Skip to content

Why is Open-Ended Play important for your child

Rian playing with cardboard boxes

We all are home! This lockdown has given us a great opportunity to connect with our children. More than us parents, our children are making the most of this time by demanding, that we play with them., almost ALL the time.

It is great that parents can give quality undivided attention to our children. However if we play with them, ALL the time, it isn’t great for their development. 

Open-Ended play means playing by themselves rather than adults directing or instructing their play. Here are some pointers to why is it important that children, get a lot of open-ended play time.

  1. Imagination: With no restrictions on play, a block of wood can be a ship, a car or even a plate of pasta. Imagination of children really runs deep during open-ended play.
  2. Articulating their thoughts: During open-ended play time children often bring their own experiences and thoughts into their play. The articulation of thoughts brings out new ideas and allows them to use these new ideas in their play. This helps them to articulate their thoughts better.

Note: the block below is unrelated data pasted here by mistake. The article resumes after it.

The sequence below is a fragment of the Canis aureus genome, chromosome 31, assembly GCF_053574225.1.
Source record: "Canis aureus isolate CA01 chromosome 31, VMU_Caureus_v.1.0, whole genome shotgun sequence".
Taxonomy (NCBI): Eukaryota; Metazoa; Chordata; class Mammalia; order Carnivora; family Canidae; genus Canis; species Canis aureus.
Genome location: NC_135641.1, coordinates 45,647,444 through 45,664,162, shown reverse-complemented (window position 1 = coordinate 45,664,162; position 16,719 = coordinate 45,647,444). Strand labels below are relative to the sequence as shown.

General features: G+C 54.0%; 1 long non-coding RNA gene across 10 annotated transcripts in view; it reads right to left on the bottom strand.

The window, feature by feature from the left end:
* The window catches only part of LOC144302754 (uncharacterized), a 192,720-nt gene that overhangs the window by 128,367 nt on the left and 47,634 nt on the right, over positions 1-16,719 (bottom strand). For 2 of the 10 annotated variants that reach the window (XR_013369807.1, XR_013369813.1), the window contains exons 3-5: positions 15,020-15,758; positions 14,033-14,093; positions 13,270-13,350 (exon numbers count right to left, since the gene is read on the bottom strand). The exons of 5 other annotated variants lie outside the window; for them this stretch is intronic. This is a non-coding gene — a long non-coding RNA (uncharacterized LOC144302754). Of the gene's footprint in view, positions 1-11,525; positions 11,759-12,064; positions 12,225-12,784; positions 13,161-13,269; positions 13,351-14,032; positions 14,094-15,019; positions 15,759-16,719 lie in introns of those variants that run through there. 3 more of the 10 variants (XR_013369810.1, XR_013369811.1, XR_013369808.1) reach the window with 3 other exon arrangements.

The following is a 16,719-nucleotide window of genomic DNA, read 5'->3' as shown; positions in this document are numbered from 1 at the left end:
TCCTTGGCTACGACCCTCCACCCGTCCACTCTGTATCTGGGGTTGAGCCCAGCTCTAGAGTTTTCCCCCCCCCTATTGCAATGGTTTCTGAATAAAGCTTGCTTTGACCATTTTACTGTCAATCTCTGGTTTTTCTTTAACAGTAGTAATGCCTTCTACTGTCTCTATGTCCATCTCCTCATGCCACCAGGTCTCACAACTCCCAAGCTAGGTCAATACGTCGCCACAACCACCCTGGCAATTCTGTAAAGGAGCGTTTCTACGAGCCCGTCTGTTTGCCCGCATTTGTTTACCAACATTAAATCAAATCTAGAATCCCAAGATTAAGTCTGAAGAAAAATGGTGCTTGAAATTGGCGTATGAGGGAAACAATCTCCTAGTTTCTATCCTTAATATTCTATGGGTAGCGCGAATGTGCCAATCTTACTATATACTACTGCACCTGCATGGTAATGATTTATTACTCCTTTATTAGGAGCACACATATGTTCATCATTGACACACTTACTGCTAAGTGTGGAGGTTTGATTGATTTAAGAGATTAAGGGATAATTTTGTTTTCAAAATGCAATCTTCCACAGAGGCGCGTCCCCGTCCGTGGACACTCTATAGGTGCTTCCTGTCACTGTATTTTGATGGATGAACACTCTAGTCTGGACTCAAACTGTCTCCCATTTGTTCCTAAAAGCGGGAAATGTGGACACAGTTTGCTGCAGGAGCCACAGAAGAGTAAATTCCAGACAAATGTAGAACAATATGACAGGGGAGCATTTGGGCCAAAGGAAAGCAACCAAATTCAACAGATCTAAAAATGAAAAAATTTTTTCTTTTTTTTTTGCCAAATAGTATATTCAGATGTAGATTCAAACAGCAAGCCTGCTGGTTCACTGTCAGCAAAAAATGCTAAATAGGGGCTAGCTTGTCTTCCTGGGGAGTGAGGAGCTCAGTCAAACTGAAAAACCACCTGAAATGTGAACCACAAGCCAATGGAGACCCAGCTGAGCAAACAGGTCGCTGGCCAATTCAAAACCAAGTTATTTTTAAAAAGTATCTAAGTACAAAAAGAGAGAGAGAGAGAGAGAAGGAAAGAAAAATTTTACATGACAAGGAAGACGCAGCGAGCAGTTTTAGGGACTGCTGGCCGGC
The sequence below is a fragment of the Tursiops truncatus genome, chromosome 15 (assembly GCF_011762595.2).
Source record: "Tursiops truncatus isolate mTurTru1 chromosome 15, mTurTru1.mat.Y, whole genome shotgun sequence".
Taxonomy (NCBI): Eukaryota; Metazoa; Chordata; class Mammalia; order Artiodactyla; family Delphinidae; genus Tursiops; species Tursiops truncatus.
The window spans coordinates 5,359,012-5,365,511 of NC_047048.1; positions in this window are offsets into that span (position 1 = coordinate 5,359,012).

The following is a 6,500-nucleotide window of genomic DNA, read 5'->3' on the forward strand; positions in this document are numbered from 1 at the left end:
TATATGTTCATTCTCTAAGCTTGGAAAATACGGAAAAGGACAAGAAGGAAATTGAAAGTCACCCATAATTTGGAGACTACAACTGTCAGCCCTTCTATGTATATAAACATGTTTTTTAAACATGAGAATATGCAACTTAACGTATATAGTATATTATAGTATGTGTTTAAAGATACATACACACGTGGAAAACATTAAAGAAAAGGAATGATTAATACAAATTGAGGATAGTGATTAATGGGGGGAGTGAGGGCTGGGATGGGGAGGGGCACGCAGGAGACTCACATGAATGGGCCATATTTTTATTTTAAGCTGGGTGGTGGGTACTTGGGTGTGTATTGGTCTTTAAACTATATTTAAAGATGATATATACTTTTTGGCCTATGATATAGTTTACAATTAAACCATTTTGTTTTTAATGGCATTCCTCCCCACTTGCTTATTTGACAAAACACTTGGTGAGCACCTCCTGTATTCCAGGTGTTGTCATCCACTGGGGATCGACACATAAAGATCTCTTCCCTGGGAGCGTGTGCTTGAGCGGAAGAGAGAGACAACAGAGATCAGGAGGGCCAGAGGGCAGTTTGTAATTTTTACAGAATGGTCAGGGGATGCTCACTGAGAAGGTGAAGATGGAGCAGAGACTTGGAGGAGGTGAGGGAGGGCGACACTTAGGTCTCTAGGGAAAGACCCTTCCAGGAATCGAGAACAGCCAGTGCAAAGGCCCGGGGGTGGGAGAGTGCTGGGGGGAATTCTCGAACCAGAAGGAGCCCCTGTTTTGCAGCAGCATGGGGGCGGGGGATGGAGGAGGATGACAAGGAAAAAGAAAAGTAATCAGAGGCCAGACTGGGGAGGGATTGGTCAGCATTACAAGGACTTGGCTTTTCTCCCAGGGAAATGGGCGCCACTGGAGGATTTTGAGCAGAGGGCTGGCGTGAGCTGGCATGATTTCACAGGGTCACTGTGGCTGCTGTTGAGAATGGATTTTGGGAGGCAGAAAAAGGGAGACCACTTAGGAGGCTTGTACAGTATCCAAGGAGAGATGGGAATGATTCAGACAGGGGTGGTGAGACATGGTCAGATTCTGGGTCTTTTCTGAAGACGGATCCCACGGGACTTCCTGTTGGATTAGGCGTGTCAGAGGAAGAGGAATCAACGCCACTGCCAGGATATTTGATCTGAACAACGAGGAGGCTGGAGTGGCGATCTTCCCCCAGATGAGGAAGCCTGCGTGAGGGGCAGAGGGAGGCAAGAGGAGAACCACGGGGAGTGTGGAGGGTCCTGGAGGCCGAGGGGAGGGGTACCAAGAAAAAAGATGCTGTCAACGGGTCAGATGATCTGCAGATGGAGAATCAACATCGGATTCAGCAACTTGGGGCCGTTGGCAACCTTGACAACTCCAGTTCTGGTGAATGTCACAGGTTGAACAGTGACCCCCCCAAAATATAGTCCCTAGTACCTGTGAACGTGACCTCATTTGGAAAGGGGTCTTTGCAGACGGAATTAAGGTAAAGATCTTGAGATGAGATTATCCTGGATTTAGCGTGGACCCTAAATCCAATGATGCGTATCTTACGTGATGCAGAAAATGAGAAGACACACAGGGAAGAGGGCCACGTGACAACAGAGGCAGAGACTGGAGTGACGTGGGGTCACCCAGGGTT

3. Emotional Regulation: Open-ended play relaxes your child. With lower restrictions or instructions from the adult, children are not reacting to a situation or the adult. This helps them to regulate their emotions better and calm themselves by getting lost in their thoughts during play.

Apart from being beneficial to children, we parents also enjoy a  good break from interruptions by our children and can focus on our work.  Here are some articles that you can read that share how some  parents encourage open-ended play

For toddler parents this is an excellent article that gives 8 tips to independent play for toddlers 

 Here are some ideas to help you with some open-ended play at home

  • Build a fort with bedsheets and pillows or under the chairs
  • Offer age-appropriate loose parts

  • Book play – Encourage your child to act out a much loved book. It will make your child build sequencing and story-telling skills. You can add simple prompts to encourage their play. Better still if your child can help to craft the prompts. For example-
  • Setup Invitations to Play- This post shows how to setup various sensory bins using existing toys. Offer only a few set of toys – You will see a lot more imaginative and involved play with less number of toys. Rotate toys which are not being used.

Leave a Reply

Your email address will not be published.